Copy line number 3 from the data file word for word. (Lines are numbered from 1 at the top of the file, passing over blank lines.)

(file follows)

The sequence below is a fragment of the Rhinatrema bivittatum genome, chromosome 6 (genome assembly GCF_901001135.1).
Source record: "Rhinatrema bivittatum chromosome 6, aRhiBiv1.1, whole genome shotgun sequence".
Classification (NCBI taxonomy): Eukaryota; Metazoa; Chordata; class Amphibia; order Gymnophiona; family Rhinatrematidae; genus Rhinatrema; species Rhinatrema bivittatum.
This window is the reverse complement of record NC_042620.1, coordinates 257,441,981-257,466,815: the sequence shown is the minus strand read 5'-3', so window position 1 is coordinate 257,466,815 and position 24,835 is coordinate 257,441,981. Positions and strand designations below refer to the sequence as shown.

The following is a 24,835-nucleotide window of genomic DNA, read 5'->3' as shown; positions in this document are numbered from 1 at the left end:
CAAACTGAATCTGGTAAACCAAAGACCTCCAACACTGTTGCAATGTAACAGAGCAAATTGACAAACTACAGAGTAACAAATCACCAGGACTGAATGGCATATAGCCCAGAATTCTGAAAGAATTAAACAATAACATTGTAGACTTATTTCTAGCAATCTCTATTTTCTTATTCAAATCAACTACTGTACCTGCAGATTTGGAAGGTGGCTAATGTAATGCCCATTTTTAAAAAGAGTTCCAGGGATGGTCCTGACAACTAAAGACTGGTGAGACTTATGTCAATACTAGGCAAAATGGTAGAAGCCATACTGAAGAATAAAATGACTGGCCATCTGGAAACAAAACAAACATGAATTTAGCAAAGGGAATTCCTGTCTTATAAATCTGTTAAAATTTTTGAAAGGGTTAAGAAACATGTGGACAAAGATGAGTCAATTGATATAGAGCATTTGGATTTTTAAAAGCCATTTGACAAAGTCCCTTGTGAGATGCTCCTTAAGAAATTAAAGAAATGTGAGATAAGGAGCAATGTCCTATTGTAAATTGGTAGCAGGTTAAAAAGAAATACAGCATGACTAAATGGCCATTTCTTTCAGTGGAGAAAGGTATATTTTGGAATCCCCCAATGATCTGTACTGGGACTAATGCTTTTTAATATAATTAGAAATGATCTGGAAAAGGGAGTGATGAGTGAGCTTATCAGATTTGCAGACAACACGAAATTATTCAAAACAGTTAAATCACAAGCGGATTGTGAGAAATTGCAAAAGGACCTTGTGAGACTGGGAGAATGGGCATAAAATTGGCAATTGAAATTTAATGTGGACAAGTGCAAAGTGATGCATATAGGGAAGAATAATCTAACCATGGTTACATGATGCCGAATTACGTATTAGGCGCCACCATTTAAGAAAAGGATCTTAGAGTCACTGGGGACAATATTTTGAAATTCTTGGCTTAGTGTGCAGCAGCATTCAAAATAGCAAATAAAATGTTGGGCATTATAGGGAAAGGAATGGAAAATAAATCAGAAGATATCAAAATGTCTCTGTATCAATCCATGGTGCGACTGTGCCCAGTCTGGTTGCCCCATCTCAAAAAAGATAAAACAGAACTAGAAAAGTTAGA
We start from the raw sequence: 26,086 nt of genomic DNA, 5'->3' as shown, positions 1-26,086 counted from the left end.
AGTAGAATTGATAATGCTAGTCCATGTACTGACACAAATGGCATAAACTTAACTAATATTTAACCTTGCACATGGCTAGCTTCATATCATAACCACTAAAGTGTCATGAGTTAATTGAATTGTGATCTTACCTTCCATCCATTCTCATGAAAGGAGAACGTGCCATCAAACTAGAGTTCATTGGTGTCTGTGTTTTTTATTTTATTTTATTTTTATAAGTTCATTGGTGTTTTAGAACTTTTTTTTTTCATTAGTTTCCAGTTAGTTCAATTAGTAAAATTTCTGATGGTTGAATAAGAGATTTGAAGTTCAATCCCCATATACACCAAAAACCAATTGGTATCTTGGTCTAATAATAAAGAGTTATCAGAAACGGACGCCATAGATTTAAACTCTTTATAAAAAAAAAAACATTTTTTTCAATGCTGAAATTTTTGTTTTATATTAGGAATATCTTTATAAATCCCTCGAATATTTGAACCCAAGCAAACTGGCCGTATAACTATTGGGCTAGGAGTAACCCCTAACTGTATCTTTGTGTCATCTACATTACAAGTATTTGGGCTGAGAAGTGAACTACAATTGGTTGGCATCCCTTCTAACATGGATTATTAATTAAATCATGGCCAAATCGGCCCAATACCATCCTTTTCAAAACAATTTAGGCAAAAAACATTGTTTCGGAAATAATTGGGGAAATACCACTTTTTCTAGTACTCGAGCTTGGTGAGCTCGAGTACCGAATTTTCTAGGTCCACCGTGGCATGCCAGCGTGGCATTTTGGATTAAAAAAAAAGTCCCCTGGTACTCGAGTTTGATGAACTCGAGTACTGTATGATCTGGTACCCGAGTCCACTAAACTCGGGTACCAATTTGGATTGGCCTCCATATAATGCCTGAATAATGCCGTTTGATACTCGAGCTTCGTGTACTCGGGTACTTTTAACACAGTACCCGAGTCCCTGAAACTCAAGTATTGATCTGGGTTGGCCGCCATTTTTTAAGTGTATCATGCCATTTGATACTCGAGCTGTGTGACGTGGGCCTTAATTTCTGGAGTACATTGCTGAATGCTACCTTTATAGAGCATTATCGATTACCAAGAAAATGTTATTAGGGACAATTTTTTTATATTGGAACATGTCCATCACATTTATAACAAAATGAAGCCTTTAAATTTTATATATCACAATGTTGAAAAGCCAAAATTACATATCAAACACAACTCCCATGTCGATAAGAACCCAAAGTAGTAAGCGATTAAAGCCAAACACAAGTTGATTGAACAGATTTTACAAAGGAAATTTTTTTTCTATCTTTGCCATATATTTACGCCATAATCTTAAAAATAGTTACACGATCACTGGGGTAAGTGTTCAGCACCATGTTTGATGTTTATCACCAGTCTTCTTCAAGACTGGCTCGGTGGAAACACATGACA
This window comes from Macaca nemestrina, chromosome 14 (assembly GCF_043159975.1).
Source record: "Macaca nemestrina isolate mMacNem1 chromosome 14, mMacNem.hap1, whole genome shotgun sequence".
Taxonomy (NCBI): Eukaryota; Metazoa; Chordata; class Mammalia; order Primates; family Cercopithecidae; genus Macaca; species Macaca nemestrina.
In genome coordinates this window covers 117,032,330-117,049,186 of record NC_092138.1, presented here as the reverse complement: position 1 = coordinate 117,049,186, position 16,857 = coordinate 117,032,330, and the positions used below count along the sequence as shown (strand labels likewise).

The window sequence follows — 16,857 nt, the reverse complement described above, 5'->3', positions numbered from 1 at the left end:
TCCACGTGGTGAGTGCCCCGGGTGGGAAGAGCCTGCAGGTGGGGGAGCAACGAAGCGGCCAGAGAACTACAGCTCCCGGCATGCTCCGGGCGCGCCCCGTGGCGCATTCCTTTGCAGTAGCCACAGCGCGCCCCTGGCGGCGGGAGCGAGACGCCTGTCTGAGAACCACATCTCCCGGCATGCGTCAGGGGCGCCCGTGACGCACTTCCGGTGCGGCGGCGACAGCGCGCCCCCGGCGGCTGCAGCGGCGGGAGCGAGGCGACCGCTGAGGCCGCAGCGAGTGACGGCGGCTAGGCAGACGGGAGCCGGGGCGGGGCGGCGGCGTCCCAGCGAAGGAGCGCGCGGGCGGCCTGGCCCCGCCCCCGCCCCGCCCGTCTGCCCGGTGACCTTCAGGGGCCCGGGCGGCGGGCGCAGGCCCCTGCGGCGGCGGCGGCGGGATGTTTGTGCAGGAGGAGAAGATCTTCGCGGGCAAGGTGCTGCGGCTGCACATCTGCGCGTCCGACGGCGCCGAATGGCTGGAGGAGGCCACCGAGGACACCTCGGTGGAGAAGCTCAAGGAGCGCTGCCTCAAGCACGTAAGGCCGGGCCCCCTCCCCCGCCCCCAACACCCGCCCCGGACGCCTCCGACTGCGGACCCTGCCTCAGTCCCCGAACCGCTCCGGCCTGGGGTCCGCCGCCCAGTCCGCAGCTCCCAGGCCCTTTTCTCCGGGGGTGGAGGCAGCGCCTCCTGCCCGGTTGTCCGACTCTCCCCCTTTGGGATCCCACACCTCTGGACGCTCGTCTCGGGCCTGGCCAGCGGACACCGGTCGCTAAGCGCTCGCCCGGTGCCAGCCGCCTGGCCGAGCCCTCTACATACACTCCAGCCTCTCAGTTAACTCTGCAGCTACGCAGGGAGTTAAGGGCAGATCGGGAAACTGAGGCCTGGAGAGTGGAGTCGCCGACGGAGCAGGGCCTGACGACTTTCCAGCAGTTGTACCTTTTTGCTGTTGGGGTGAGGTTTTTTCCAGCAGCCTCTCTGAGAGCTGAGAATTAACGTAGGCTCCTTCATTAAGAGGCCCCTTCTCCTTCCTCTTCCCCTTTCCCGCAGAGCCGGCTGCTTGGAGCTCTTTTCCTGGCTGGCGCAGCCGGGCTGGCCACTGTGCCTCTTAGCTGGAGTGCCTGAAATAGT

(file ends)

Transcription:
Classification (NCBI taxonomy): Eukaryota; Metazoa; Chordata; class Amphibia; order Gymnophiona; family Rhinatrematidae; genus Rhinatrema; species Rhinatrema bivittatum.